Purpose of review: Bedside assessment of lung recruitment is critical for setting mechanical ventilation during acute respiratory distress syndrome. We review recent findings on this topic and attempt to provide a clinical approach to estimating lung recruitment.
Recent findings: Because of intrinsic limitations in considering single parameters of gas exchange as tools to estimate lung recruitment, investigators have combined different respiratory variables, including respiratory mechanics, to enhance the likelihood of predicting lung recruitment. Confusions on interpreting the physiologic rationale of gas-exchange variations as associated with lung recruitment are still widespread. Techniques of lung imaging, in particular computed-tomography scanning, are still the most applied for reference measurement. Dynamic computed-tomography scanning may allow continuous monitoring of the effects of mechanical ventilation on lung parenchyma. Among the new techniques proposed, electric impedance and positron emission tomography are the most promising. Despite progress, computed-tomography scanning still represents the best technique to measure lung recruitment in clinical practice.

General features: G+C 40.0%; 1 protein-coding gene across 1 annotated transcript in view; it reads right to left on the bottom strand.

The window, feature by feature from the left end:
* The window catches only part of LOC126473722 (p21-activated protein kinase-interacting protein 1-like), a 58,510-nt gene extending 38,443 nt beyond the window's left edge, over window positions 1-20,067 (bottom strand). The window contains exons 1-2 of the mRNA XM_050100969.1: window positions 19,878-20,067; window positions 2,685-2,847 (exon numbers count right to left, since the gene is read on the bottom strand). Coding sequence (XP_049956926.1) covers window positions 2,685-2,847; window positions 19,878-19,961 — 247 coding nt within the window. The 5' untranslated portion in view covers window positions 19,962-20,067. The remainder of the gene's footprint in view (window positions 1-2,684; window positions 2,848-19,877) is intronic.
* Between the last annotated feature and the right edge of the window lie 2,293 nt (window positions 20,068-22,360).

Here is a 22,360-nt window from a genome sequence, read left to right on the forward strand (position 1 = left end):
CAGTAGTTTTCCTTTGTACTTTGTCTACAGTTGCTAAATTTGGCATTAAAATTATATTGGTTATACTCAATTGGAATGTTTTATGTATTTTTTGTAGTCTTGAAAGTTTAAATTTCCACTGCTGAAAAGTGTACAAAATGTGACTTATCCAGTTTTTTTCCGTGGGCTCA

Summary: Two approaches should be considered to estimate lung recruitment: the use of computed-tomography scanning and indices combining different respiratory variables. Future studies, especially on lung-perfusion distribution, are warranted to improve our knowledge of the pathophysiology of lung recruitment.